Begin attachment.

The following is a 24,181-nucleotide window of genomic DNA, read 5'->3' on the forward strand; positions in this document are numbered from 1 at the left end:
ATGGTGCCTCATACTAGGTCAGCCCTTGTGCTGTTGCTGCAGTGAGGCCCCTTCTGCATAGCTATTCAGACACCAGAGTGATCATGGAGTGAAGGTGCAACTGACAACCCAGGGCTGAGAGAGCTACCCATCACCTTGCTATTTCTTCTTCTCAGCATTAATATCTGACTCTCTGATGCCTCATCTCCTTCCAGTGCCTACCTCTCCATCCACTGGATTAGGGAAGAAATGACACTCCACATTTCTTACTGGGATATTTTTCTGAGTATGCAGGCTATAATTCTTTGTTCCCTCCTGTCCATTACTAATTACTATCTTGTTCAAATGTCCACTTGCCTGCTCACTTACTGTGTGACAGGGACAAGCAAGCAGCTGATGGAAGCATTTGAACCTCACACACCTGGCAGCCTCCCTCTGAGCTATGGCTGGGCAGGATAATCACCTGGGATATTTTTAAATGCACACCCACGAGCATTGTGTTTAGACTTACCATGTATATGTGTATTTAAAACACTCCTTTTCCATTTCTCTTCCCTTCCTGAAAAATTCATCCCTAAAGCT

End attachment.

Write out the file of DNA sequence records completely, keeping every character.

The following is a 24,181-nucleotide window of genomic DNA, read 5'->3' on the forward strand; positions in this document are numbered from 1 at the left end:
ATGGTGCCTCATACTAGGTCAGCCCTTGTGCTGTTGCTGCAGTGAGGCCCCTTCTGCATAGCTATTCAGACACCAGAGTGATCATGGAGTGAAGGTGCAACTGACAACCCAGGGCTGAGAGAGCTACCCATCACCTTGCTATTTCTTCTTCTCAGCATTAATATCTGACTCTCTGATGCCTCATCTCCTTCCAGTGCCTACCTCTCCATCCACTGGATTAGGGAAGAAATGACACTCCACATTTCTTACTGGGATATTTTTCTGAGTATGCAGGCTATAATTCTTTGTTCCCTCCTGTCCATTACTAATTACTATCTTGTTCAAATGTCCACTTGCCTGCTCACTTACTGTGTGACAGGGACAAGCAAGCAGCTGATGGAAGCATTTGAACCTCACACACCTGGCAGCCTCCCTCTGAGCTATGGCTGGGCAGGATAATCACCTGGGATATTTTTAAATGCACACCCACGAGCATTGTGTTTAGACTTACCATGTATATGTGTATTTAAAACACTCCTTTTCCATTTCTCTTCCCTTCCTGAAAAATTCATCCCTAAAGCT